5: Who will carry out your Will? – In your Will, you appoint “executors”. They are appointed to carry out your instructions left in your Will. It is advisable to have two executors. The solicitor will need details of your executors – who can be family, friends and/or professionals. Executors can be beneficiaries to the Will. It is usual to have someone who would understand financial matters. It may help to add a side letter, setting out your instructions to the executors.

6: Signing of a Will – Until the Will has been signed, it is not valid. It must be witnessed and those witnesses can not be beneficiaries under the Will.

 

AMENDING AND UPDATING YOUR WILL

It is always a good idea to review your Will after any major life changes for example, getting married, having a child, divorced or moving house. A change to your will is called a “codicil”.

A Codicil to an Existing Will

A codicil is a minor amendment or change to your Will.   Sample wording as follows: “I [name] of [address] DECLARE THIS to be a codicil to my last Will

  1. In addition to the provisions of my said Will, I GIVE to Breathing Matters, UCLH Charity (registered charity no 1165398, 5th Floor East, 250 Euston Road, London NW1 2PG) for its research purposes

EITHER:

  1. a) the sum of £……, or
  2. b) [all or a specified %] of the residue of my estate
  3. IN WITNESS whereof, I have hereunto set my hand this [day] day of [date] SIGNED as a codicil in the presence of: (space for the names, addresses and signatures of witnesses”.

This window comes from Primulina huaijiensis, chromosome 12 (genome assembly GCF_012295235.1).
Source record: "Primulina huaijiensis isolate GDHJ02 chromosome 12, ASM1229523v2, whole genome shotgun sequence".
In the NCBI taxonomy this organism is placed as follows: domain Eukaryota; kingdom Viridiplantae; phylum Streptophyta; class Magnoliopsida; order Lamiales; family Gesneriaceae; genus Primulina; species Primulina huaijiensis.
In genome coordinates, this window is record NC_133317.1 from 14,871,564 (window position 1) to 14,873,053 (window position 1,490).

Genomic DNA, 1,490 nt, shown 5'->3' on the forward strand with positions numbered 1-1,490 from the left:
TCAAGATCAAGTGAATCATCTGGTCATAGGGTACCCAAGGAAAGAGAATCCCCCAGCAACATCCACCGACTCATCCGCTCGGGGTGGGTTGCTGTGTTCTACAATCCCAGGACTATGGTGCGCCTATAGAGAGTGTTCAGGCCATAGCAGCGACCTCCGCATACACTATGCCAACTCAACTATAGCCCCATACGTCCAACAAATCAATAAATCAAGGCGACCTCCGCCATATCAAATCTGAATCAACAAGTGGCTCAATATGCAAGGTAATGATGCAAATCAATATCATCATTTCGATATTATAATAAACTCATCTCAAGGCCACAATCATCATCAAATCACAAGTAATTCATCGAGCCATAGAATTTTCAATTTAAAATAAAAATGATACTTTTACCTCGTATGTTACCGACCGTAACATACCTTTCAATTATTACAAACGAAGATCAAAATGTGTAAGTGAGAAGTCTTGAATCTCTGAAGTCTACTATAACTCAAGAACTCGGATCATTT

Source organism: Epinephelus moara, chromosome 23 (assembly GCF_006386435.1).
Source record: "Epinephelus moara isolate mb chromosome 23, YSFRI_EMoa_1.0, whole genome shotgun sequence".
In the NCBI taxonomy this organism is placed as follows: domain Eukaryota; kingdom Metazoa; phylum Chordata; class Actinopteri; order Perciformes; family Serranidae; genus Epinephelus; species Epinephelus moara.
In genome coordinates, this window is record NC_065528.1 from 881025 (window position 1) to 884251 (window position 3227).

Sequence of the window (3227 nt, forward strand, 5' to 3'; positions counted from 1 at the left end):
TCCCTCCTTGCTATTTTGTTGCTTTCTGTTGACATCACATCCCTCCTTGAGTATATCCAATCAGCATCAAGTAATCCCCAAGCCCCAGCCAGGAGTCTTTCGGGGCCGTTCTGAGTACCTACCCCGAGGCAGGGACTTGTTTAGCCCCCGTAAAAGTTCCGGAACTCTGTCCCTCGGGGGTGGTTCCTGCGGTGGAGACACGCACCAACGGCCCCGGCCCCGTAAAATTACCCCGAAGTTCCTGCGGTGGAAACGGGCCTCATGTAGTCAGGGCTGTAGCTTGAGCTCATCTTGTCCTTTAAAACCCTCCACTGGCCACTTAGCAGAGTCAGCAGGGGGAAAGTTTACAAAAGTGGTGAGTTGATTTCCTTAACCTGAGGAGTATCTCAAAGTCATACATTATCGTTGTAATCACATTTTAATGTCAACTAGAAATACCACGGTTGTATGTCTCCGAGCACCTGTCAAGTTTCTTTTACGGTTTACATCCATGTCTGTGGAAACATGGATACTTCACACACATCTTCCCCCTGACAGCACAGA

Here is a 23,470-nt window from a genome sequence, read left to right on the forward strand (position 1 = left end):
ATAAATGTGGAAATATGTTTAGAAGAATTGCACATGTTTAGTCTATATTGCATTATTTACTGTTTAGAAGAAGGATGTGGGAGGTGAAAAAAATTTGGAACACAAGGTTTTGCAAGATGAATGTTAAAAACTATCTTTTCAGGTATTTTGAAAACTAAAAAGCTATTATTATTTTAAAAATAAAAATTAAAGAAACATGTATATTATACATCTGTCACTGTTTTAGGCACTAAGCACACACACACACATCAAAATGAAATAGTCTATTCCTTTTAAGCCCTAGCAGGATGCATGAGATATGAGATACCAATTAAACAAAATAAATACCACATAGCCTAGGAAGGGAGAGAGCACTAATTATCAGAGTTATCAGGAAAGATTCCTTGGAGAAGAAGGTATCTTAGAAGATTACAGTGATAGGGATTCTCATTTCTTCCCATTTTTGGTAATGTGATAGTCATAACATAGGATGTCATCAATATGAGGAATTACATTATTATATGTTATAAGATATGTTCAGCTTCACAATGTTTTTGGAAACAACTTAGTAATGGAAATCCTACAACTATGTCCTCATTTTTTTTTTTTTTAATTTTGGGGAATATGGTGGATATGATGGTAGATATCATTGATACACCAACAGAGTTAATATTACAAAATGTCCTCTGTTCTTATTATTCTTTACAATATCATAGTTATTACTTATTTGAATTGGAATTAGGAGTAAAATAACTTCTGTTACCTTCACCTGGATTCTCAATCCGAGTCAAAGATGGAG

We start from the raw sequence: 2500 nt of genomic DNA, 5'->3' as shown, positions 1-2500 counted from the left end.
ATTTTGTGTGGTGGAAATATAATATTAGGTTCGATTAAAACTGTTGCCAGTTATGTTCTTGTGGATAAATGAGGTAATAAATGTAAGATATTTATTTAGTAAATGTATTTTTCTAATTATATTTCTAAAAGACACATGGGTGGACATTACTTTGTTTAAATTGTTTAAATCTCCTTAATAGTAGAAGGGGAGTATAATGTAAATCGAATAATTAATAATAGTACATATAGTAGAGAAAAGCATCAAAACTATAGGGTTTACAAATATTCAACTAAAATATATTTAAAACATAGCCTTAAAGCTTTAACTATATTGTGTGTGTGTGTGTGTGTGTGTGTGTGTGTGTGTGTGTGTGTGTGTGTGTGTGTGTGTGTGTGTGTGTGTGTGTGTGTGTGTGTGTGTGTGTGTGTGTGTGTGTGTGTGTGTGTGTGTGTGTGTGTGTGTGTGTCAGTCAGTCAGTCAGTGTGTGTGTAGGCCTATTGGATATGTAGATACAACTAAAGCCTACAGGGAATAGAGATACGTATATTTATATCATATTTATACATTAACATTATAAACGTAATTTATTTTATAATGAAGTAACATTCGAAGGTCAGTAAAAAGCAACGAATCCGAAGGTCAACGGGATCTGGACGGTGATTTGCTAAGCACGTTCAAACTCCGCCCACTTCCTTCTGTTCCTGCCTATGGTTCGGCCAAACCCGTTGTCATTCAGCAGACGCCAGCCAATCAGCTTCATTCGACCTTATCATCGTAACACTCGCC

A solicitor can assist you with the final wording.

 

If you wish to discuss any matters relating to leaving a Legacy to Breathing Matters, please email us at breathingmatters@ucl.ac.uk

You can help us make a difference!

 

 

 

Holst Singers’ Charity Christmas Concert

Holst Singers Christmas Concert in aid of Bronchiectasis research at UCL

Friday 13th December 2019,  7.30pm, St Pancras Church

Tickets now on sale (£25 each) for a festive treat of traditional and contemporary seasonal music and readings.

The Holst Singers annual Christmas Concert to raise funds for bronchiectasis research at UCL will once again take place in the neo-classical setting of St Pancras Church (Euston Road NW1 2BA) on the edge of Bloomsbury, just a short distance from UCLH. As in previous years, Charlotte Green of BBC Radio 4 will delight us with readings and there will be audience carols as well as a feast of seasonal music performed by the Holst Singers.  Tickets will be available on the door, but to be sure of a place at what will be one of the most wonderful evenings of the year, booking tickets early is advisable.

For further information and tickets, please contact Jane Walker either by telephone 01732 366346 or by email missjanewalker@hotmail.com

Tickets are also available online by clicking this link https://bmchristmasconcert.bpt.me

Donation received from Profile Pharma, towards the costs of staging this concert

Sign up for a great September challenge; deadline for registration 9.8.19

Breathing Matters has places at some amazing fun and adventurous challenges coming  up – BUT YOU NEED TO REGISTER BY FRIDAY 9th AUGUST 2019!!!

Descente London Duathlon events, Richmond Park, Sunday, 8th September 2019

This is the world’s biggest duathlon on closed roads in beautiful Richmond Park in South West London.

Our places are cheaper than those advertised on their site:

Their price Our price Fundraising
Full £88 £80 +£250
Half £82 £80 +£250
Relay £139 £100 +£250
Ultra £144.50 £100 +£250

We simply ask that you raise a further £250 for Breathing Matters per participant.

More info on the event is at https://londonduathlon.com/